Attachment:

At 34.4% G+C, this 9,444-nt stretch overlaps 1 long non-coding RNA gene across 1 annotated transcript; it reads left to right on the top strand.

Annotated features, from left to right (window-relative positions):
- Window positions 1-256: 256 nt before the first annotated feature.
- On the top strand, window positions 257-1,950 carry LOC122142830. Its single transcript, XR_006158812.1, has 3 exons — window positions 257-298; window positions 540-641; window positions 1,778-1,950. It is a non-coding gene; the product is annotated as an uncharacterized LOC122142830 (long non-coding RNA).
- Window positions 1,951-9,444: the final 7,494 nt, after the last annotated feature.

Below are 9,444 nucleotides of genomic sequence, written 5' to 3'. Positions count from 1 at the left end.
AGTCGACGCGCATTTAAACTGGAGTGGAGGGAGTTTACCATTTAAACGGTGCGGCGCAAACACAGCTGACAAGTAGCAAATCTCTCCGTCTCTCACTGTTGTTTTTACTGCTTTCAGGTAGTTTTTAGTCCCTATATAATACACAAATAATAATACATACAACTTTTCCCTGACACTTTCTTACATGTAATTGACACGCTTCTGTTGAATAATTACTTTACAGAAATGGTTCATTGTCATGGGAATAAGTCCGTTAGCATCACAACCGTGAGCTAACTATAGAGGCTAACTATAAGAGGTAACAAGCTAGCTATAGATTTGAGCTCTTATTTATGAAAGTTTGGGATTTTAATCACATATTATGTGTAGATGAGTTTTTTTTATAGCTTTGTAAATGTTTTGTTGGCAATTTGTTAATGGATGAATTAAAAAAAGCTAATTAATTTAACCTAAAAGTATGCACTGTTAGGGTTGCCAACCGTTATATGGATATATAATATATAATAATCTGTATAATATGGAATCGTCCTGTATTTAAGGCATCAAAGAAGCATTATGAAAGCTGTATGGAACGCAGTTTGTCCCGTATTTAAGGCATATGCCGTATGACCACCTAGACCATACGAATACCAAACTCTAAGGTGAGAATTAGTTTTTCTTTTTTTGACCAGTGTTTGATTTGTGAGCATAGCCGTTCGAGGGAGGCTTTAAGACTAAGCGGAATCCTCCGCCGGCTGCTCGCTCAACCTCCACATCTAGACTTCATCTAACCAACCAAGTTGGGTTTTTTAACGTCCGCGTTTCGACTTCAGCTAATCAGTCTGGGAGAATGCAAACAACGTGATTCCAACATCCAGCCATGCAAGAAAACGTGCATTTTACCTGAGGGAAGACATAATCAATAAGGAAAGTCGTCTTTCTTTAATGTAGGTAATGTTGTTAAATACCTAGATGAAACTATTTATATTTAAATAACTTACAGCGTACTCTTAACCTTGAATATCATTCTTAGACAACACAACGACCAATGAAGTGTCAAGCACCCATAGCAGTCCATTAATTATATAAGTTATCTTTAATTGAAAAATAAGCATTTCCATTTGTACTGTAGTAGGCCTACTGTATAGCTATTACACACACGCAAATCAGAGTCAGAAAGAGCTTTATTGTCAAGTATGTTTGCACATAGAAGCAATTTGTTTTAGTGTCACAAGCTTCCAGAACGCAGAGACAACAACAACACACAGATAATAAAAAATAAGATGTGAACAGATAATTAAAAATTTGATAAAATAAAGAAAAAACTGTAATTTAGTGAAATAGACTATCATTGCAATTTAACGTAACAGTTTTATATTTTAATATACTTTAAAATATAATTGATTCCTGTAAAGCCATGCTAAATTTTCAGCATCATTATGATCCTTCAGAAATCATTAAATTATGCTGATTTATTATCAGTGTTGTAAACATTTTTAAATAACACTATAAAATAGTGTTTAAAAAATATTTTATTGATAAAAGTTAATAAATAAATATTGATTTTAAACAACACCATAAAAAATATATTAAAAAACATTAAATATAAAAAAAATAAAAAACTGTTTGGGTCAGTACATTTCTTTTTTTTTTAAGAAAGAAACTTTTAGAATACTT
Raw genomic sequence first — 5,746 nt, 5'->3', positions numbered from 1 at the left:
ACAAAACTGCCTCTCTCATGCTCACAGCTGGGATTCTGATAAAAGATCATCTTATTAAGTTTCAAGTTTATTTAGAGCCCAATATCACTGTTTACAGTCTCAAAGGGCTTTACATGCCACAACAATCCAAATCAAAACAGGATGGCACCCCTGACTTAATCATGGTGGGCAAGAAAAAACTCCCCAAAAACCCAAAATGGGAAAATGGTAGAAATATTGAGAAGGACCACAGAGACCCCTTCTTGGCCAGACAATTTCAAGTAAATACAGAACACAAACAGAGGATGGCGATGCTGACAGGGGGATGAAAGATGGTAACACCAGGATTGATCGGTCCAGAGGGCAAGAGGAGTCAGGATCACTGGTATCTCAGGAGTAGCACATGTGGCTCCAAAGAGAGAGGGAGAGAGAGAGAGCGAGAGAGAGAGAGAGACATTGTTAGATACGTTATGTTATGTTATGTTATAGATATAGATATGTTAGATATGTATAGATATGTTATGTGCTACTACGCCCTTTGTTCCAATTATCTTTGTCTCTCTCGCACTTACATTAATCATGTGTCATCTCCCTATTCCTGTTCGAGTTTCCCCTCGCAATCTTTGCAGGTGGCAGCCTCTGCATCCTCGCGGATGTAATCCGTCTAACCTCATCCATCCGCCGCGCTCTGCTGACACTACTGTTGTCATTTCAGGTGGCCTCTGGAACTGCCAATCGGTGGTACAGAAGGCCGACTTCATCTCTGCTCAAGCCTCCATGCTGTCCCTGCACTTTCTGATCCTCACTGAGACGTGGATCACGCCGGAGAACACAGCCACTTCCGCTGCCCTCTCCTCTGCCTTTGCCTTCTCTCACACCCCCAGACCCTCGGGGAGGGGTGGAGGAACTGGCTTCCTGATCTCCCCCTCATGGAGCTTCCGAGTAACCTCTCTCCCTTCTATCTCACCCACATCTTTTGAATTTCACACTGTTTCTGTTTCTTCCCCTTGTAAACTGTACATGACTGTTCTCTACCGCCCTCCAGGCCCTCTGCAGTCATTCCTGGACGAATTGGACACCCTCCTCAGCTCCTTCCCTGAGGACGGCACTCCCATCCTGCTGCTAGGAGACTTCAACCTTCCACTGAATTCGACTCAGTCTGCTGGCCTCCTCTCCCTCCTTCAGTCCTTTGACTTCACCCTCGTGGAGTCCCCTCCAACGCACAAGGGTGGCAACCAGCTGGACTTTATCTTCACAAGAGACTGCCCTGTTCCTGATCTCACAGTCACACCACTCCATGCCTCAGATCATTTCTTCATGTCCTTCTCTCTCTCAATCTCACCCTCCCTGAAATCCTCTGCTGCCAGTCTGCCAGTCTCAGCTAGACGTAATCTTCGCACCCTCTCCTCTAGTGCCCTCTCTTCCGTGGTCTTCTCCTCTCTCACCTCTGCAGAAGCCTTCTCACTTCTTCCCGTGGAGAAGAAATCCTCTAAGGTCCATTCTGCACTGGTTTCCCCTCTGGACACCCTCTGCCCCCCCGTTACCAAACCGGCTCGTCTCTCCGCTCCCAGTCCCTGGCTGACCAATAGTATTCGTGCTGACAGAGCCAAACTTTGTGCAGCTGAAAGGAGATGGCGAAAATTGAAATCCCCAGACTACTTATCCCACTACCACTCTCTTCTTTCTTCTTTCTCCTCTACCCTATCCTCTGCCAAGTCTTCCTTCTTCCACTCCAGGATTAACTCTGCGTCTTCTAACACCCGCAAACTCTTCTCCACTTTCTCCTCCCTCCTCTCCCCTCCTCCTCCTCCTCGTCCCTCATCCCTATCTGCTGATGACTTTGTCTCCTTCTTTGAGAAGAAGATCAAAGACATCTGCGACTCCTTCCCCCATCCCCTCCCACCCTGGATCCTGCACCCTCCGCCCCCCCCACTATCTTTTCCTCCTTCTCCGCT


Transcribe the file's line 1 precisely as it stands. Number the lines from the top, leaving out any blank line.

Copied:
At 34.4% G+C, this 9,444-nt stretch overlaps 1 long non-coding RNA gene across 1 annotated transcript; it reads left to right on the top strand.